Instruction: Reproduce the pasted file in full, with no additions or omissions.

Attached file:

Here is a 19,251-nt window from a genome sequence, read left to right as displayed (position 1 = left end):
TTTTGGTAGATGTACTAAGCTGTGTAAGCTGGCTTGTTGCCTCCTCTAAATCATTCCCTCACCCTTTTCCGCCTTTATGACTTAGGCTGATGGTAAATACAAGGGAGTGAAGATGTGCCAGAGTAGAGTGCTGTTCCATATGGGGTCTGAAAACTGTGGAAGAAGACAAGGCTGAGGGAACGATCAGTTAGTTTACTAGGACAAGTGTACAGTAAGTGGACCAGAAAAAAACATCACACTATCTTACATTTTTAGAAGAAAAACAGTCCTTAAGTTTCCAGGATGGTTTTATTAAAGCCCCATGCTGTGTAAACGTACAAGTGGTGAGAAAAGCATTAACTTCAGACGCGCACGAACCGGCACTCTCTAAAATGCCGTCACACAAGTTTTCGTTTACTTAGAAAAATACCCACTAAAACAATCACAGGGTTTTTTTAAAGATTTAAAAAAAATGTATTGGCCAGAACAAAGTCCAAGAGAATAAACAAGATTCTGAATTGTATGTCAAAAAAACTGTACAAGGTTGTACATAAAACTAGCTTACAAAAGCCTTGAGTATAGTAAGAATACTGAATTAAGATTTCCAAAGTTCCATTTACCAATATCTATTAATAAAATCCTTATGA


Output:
Here is a 19,251-nt window from a genome sequence, read left to right as displayed (position 1 = left end):
TTTTGGTAGATGTACTAAGCTGTGTAAGCTGGCTTGTTGCCTCCTCTAAATCATTCCCTCACCCTTTTCCGCCTTTATGACTTAGGCTGATGGTAAATACAAGGGAGTGAAGATGTGCCAGAGTAGAGTGCTGTTCCATATGGGGTCTGAAAACTGTGGAAGAAGACAAGGCTGAGGGAACGATCAGTTAGTTTACTAGGACAAGTGTACAGTAAGTGGACCAGAAAAAAACATCACACTATCTTACATTTTTAGAAGAAAAACAGTCCTTAAGTTTCCAGGATGGTTTTATTAAAGCCCCATGCTGTGTAAACGTACAAGTGGTGAGAAAAGCATTAACTTCAGACGCGCACGAACCGGCACTCTCTAAAATGCCGTCACACAAGTTTTCGTTTACTTAGAAAAATACCCACTAAAACAATCACAGGGTTTTTTTAAAGATTTAAAAAAAATGTATTGGCCAGAACAAAGTCCAAGAGAATAAACAAGATTCTGAATTGTATGTCAAAAAAACTGTACAAGGTTGTACATAAAACTAGCTTACAAAAGCCTTGAGTATAGTAAGAATACTGAATTAAGATTTCCAAAGTTCCATTTACCAATATCTATTAATAAAATCCTTATGA